Cogle Gets It Done: Uptown Gets Face Lift After Hugley Copped Out
Since January, Joanne Cogle has hounded Isaiah Hugley to maintain basic Uptown infrastructure by repainting parking lines. When Hugley’s excuses persisted, Cogle did Hugley’s job for him, giving him a list of contractors and funding he said couldn’t be found. Explore the full story to see how Cogle’s accountability and initiative got it done in a week, despite the city manager excusing his away.
An artistic expression of Columbus, Georgia City Councilor Joanne Cogle, superimposed on a colorized image of the city’s downtown riverfront. After City Manager Isaiah Hugley’s months of excuses for why he couldn’t maintain Uptown, Cogle literally did his job for him and got it done in a week.
Image Credit:
Muscogee Muckraker

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COLUMBUS, Ga. — Fountain City residents will finally have visible parking lines in the downtown area, thanks to the persistent efforts of City Councilor Joanne Cogle (District 7) and her supportive colleagues.

The restriping project began on Monday, August 7 on Front Avenue between 13th Street and 11th Street. The project will continue throughout the downtown area, block by block, until the entire Uptown district’s 1,634 parking spaces are freshly repainted.

Cogle has hounded City Manager Isaiah Hugley about the area’s lack of upkeep since she was sworn in as the downtown area’s city councilor in January. Throughout her entire eight month tenure, Hugley has continued to feed her, her colleagues, and the city excuses as to why he wasn’t able to get the job done.

So Cogle decided to do his job for him.

A few weeks back on July 11, Councilor Glenn Davis (District3), pointed out his own observations of Uptown’s growing blight. Cogle quickly followed up, giving Hugley a final chance to take ownership of the problem by providing him the opportunity to present solutions for city residents. Hugley failed, deciding to instead  provide a plethora of excuses as to why he couldn’t get the job done. 

Those excuses ranged from claiming  funding did not exist to saying point-blank that there was allegedly ‘nothing he could do about it.’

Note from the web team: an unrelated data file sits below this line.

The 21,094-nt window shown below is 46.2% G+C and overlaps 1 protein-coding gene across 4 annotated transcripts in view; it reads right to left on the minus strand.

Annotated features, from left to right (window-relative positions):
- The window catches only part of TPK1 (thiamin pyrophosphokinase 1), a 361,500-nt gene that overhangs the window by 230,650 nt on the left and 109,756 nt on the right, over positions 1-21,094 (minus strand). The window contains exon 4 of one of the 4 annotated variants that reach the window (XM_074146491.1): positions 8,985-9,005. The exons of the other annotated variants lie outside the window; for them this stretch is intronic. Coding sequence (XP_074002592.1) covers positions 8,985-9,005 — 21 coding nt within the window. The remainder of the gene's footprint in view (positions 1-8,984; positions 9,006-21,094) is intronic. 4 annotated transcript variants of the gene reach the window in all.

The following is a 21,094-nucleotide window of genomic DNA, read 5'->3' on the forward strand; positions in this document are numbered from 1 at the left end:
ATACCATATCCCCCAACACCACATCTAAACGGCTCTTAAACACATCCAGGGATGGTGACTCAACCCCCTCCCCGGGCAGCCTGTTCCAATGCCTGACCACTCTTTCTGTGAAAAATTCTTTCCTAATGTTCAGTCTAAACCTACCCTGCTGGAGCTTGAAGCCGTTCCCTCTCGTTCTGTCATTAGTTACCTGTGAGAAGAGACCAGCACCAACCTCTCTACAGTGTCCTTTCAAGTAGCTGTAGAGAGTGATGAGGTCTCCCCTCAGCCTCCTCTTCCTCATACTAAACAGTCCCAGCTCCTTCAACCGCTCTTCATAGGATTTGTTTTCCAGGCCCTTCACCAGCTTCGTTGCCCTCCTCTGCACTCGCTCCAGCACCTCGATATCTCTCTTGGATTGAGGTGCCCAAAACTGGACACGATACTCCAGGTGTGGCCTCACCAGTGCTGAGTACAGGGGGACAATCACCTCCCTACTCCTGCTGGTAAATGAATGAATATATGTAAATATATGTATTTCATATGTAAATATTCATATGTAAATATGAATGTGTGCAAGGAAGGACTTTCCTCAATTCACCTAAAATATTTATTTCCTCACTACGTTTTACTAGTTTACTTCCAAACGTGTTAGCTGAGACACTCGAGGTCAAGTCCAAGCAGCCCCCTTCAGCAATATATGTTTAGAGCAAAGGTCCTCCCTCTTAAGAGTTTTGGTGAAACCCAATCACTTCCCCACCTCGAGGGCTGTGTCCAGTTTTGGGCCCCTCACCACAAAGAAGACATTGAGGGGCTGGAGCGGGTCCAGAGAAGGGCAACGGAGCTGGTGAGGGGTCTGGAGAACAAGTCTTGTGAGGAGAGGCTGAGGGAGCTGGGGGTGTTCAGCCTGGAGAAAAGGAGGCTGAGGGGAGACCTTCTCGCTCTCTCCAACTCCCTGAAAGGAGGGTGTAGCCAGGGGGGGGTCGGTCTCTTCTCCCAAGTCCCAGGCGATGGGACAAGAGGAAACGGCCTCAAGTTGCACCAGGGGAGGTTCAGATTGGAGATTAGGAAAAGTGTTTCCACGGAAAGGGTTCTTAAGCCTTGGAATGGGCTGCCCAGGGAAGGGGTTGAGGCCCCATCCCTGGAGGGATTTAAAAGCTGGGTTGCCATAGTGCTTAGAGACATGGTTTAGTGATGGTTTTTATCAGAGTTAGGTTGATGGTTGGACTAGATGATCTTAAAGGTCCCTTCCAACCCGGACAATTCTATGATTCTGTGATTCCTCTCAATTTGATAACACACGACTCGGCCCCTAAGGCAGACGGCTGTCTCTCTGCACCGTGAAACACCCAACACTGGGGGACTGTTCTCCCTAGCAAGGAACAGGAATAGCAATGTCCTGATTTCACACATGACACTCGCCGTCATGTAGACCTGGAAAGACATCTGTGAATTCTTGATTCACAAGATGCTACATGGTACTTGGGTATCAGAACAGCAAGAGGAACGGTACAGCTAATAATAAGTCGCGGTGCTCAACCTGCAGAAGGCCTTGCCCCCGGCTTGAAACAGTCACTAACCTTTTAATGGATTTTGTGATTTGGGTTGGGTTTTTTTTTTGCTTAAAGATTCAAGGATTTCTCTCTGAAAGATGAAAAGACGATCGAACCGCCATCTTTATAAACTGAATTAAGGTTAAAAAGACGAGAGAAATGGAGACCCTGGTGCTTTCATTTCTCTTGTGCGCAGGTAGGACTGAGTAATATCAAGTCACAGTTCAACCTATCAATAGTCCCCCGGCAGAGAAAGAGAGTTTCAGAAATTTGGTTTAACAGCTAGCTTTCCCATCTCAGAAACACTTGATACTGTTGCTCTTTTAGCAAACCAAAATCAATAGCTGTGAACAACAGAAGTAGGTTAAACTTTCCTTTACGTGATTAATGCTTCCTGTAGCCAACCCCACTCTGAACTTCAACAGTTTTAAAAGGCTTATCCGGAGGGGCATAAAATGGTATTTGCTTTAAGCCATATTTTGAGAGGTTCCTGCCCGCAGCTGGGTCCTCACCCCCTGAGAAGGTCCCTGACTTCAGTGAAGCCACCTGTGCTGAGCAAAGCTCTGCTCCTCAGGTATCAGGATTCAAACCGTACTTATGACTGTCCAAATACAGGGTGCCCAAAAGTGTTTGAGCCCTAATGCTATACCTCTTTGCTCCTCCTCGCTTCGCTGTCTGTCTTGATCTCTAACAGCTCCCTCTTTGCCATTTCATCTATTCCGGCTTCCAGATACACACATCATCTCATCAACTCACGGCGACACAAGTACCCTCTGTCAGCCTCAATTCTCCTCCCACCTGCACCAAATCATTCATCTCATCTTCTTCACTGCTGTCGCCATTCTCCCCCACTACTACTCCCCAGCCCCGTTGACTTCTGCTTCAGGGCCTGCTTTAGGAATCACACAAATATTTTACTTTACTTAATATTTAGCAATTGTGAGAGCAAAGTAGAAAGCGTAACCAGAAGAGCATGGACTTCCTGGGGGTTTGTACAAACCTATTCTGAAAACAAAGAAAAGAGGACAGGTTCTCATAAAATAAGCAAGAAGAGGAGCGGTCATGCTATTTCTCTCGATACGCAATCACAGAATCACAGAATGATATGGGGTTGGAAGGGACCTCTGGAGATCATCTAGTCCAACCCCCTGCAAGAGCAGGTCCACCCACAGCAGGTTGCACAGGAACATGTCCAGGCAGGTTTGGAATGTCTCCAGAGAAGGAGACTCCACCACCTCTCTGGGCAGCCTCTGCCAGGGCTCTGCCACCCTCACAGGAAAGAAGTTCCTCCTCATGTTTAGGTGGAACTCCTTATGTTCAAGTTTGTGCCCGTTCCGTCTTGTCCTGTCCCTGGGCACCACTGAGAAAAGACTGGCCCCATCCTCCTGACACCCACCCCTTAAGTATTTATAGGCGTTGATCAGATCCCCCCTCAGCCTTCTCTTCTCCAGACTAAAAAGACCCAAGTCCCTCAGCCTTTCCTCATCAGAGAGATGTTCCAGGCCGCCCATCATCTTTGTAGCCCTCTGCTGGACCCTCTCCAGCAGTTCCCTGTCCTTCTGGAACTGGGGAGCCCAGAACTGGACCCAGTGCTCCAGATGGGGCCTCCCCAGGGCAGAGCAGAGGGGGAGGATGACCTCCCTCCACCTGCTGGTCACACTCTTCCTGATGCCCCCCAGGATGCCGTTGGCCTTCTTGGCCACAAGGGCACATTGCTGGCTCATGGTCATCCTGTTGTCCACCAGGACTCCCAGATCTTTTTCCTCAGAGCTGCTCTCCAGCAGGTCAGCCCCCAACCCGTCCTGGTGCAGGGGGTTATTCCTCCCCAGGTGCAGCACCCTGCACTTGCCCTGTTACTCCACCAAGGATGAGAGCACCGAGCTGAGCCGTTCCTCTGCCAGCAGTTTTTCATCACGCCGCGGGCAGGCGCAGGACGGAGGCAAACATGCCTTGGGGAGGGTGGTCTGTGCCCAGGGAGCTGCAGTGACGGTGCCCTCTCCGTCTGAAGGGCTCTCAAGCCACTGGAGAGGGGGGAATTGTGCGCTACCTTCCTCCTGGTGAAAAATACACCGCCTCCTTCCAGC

Two weeks later on July 25, Cogle addressed the issue again, making Hugley look just about as foolish as his previous excuses were.

Since Hugley said he couldn’t do his own job, Cogle took it upon herself to hand him a list of contractors who were willing and able to do the work, along with a dedicated source of funds to actually get the job done.

Just one week later on August 3, the project was scheduled and set to begin. That’s all it took.

The funding was provided from the Uptown Tax Allocation District (TAD), which currently holds about $2 million of taxpayers’ funds.

With the district’s 1,634 parking spaces costing between $10-$15 each to repaint, the entire project of basic infrastructural maintenance would cost taxpayers between a mere $16,340 and $24,510 — which is exactly what that TAD funding is supposed to be used for.

We guess it wasn’t that hard to find the money after all, despite Hugley’s suspiciously-willful blindness. 

What Hugley spent eight months saying he couldn’t do — despite it literally being his job — Cogle did for him in a matter of about a week.

We at the Muckraker would like to thank Councilor Cogle and her supportive colleagues for delivering results instead of excuses. This simple example of accountability, integrity, and initiative demonstrates the difference between getting our city to where it ought to be and becoming the next Detroit. The public notices more than you might think, in ways you may not have considered. We all look forward to seeing more of the same throughout the city at-large.

Perhaps officials should consider the unproductive reality of a city manager claiming he couldn’t find funding nor a contractor to perform the work while excusing it away for eight months. Perhaps they ought to consider that it only took a single person who actually gave a darn to get it done in literally a week.

What you feed, grows. Mediocrity is lame.

Facts are stubborn things — and we’ll keep publishing them, whether city officials like them or not.


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